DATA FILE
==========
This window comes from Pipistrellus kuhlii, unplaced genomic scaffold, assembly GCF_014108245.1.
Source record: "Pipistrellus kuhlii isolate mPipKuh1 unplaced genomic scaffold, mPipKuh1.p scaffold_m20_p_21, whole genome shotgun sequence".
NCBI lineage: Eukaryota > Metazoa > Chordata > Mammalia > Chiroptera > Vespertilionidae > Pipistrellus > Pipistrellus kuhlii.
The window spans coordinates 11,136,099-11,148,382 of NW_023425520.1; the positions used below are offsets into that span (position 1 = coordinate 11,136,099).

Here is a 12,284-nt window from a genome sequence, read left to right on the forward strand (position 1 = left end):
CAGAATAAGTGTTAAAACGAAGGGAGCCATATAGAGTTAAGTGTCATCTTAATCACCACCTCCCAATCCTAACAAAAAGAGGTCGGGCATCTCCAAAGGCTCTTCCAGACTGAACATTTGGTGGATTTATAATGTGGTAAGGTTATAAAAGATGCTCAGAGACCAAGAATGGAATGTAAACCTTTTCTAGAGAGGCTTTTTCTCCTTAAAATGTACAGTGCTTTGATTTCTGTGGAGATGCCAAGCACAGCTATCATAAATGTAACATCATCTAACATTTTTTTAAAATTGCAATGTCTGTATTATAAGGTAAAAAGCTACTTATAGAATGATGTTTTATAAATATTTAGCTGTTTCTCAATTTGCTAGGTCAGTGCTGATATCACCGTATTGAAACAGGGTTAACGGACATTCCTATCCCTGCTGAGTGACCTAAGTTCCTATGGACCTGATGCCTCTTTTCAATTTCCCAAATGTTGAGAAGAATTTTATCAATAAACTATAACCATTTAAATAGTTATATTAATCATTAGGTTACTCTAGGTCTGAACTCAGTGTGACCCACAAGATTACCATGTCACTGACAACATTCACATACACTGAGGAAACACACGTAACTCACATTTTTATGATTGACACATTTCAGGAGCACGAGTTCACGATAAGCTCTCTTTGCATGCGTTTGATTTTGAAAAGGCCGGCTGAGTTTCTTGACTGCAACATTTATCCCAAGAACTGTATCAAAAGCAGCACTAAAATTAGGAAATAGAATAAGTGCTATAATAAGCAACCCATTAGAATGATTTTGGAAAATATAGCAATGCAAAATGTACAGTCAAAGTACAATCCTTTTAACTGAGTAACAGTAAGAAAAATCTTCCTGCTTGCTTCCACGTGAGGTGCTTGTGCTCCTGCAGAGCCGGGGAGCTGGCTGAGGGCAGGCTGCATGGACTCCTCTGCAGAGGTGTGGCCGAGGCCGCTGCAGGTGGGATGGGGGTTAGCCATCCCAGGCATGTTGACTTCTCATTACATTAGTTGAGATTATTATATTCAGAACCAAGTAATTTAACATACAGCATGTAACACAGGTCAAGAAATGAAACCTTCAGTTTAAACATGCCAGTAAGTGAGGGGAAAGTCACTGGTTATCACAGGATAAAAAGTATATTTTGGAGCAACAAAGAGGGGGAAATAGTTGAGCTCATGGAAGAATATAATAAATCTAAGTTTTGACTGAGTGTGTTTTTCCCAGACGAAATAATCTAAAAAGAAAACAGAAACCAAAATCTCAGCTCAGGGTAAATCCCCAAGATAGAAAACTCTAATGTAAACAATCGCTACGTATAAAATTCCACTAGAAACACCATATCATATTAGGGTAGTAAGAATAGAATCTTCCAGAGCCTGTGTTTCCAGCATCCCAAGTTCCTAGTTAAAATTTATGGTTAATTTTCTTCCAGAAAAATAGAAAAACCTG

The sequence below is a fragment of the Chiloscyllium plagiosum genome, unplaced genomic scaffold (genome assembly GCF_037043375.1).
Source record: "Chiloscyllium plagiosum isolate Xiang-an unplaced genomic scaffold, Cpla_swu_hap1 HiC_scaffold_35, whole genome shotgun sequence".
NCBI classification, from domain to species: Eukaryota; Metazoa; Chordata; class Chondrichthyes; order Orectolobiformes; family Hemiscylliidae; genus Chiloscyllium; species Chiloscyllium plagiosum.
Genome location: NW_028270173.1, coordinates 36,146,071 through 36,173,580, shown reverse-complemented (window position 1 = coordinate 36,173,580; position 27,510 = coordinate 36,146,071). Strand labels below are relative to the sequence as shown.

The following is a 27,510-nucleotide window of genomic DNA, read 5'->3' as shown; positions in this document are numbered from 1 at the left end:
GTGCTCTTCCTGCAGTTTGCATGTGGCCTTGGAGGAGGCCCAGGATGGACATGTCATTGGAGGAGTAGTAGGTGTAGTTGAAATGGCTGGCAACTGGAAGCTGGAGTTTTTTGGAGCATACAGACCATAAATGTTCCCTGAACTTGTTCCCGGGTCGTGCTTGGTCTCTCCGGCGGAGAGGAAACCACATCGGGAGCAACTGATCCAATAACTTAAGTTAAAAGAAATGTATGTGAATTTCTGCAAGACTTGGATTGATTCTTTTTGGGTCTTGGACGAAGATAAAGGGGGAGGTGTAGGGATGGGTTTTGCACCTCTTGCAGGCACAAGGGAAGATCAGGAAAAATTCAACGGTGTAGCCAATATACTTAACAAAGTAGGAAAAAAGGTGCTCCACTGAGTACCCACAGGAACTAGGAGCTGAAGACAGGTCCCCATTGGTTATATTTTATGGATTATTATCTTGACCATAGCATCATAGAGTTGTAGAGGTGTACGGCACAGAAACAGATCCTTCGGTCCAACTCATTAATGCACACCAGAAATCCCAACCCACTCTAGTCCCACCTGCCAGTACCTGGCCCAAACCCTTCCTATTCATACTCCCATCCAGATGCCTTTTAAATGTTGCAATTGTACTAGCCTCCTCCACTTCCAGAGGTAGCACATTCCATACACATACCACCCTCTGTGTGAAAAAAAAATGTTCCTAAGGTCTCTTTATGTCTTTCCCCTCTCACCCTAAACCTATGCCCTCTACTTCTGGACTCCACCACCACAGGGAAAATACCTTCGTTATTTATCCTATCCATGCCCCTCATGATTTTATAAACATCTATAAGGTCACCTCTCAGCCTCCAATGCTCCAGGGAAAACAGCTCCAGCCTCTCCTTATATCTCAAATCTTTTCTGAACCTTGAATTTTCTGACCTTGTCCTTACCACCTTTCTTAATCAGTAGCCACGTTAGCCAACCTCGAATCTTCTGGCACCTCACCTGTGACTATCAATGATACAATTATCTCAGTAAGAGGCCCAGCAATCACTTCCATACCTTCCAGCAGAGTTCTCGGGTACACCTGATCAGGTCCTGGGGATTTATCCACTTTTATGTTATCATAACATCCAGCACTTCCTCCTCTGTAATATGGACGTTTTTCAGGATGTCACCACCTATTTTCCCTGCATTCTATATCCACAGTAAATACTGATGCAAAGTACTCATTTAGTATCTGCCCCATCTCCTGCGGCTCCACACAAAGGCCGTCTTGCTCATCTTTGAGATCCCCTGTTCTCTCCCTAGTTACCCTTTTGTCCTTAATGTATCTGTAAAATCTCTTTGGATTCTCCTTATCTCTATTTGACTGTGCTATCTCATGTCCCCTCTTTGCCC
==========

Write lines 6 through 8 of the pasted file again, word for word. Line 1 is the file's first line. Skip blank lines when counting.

CAGAATAAGTGTTAAAACGAAGGGAGCCATATAGAGTTAAGTGTCATCTTAATCACCACCTCCCAATCCTAACAAAAAGAGGTCGGGCATCTCCAAAGGCTCTTCCAGACTGAACATTTGGTGGATTTATAATGTGGTAAGGTTATAAAAGATGCTCAGAGACCAAGAATGGAATGTAAACCTTTTCTAGAGAGGCTTTTTCTCCTTAAAATGTACAGTGCTTTGATTTCTGTGGAGATGCCAAGCACAGCTATCATAAATGTAACATCATCTAACATTTTTTTAAAATTGCAATGTCTGTATTATAAGGTAAAAAGCTACTTATAGAATGATGTTTTATAAATATTTAGCTGTTTCTCAATTTGCTAGGTCAGTGCTGATATCACCGTATTGAAACAGGGTTAACGGACATTCCTATCCCTGCTGAGTGACCTAAGTTCCTATGGACCTGATGCCTCTTTTCAATTTCCCAAATGTTGAGAAGAATTTTATCAATAAACTATAACCATTTAAATAGTTATATTAATCATTAGGTTACTCTAGGTCTGAACTCAGTGTGACCCACAAGATTACCATGTCACTGACAACATTCACATACACTGAGGAAACACACGTAACTCACATTTTTATGATTGACACATTTCAGGAGCACGAGTTCACGATAAGCTCTCTTTGCATGCGTTTGATTTTGAAAAGGCCGGCTGAGTTTCTTGACTGCAACATTTATCCCAAGAACTGTATCAAAAGCAGCACTAAAATTAGGAAATAGAATAAGTGCTATAATAAGCAACCCATTAGAATGATTTTGGAAAATATAGCAATGCAAAATGTACAGTCAAAGTACAATCCTTTTAACTGAGTAACAGTAAGAAAAATCTTCCTGCTTGCTTCCACGTGAGGTGCTTGTGCTCCTGCAGAGCCGGGGAGCTGGCTGAGGGCAGGCTGCATGGACTCCTCTGCAGAGGTGTGGCCGAGGCCGCTGCAGGTGGGATGGGGGTTAGCCATCCCAGGCATGTTGACTTCTCATTACATTAGTTGAGATTATTATATTCAGAACCAAGTAATTTAACATACAGCATGTAACACAGGTCAAGAAATGAAACCTTCAGTTTAAACATGCCAGTAAGTGAGGGGAAAGTCACTGGTTATCACAGGATAAAAAGTATATTTTGGAGCAACAAAGAGGGGGAAATAGTTGAGCTCATGGAAGAATATAATAAATCTAAGTTTTGACTGAGTGTGTTTTTCCCAGACGAAATAATCTAAAAAGAAAACAGAAACCAAAATCTCAGCTCAGGGTAAATCCCCAAGATAGAAAACTCTAATGTAAACAATCGCTACGTATAAAATTCCACTAGAAACACCATATCATATTAGGGTAGTAAGAATAGAATCTTCCAGAGCCTGTGTTTCCAGCATCCCAAGTTCCTAGTTAAAATTTATGGTTAATTTTCTTCCAGAAAAATAGAAAAACCTG

The sequence below is a fragment of the Chiloscyllium plagiosum genome, unplaced genomic scaffold (genome assembly GCF_037043375.1).
Source record: "Chiloscyllium plagiosum isolate Xiang-an unplaced genomic scaffold, Cpla_swu_hap1 HiC_scaffold_35, whole genome shotgun sequence".